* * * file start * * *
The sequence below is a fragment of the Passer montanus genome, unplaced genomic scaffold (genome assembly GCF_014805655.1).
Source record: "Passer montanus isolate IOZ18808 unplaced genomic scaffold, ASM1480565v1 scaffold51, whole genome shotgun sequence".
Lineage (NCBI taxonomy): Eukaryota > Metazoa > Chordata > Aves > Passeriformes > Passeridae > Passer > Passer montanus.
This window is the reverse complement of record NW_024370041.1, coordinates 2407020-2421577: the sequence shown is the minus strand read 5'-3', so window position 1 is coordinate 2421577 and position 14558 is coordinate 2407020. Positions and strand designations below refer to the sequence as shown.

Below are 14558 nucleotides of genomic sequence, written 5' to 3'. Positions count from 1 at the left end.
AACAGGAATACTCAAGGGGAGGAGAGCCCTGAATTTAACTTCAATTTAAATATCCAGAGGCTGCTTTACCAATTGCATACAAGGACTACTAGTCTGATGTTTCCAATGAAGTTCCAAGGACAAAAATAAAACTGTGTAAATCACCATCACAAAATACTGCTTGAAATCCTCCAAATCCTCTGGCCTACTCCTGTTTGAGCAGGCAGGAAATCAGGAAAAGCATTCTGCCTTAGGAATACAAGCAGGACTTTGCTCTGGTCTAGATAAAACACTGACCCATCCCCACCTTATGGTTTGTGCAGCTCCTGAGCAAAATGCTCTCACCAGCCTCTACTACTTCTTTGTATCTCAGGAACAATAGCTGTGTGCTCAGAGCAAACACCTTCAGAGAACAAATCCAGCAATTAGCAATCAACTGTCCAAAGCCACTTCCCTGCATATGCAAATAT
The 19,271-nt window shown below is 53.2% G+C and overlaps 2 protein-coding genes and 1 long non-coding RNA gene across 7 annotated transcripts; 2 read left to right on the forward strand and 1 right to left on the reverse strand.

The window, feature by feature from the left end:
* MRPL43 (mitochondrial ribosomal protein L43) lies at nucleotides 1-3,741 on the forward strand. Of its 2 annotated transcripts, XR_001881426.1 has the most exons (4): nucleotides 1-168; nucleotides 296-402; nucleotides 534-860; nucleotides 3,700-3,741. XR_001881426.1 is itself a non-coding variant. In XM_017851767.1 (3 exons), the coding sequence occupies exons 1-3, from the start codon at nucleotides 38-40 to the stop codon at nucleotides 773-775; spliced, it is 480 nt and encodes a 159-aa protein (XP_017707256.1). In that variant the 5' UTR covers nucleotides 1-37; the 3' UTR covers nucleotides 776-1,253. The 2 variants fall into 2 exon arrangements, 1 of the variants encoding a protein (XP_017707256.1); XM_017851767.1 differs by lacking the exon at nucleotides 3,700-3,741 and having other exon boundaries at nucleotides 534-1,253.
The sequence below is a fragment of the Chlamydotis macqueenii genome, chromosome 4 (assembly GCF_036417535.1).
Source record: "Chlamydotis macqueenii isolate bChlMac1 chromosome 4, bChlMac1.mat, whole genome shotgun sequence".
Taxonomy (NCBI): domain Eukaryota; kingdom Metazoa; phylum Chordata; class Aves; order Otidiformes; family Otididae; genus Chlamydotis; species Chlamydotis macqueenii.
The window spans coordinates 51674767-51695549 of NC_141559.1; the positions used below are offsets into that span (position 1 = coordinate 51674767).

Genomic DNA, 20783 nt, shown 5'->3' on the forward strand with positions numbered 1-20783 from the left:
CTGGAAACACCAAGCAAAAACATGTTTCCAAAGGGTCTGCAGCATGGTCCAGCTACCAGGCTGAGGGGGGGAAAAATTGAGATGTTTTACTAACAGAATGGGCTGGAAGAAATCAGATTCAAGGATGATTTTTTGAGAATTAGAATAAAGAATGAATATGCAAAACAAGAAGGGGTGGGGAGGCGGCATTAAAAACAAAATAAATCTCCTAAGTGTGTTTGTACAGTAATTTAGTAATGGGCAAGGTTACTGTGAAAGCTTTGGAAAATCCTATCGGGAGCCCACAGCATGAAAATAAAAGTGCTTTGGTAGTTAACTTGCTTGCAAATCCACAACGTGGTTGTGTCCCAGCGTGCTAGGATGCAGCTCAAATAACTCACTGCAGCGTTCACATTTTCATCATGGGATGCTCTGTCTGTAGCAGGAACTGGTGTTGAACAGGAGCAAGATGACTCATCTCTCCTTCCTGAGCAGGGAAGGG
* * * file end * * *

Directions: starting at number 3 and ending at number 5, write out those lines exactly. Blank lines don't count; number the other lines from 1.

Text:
Lineage (NCBI taxonomy): Eukaryota > Metazoa > Chordata > Aves > Passeriformes > Passeridae > Passer > Passer montanus.
This window is the reverse complement of record NW_024370041.1, coordinates 2407020-2421577: the sequence shown is the minus strand read 5'-3', so window position 1 is coordinate 2421577 and position 14558 is coordinate 2407020. Positions and strand designations below refer to the sequence as shown.

Below are 14558 nucleotides of genomic sequence, written 5' to 3'. Positions count from 1 at the left end.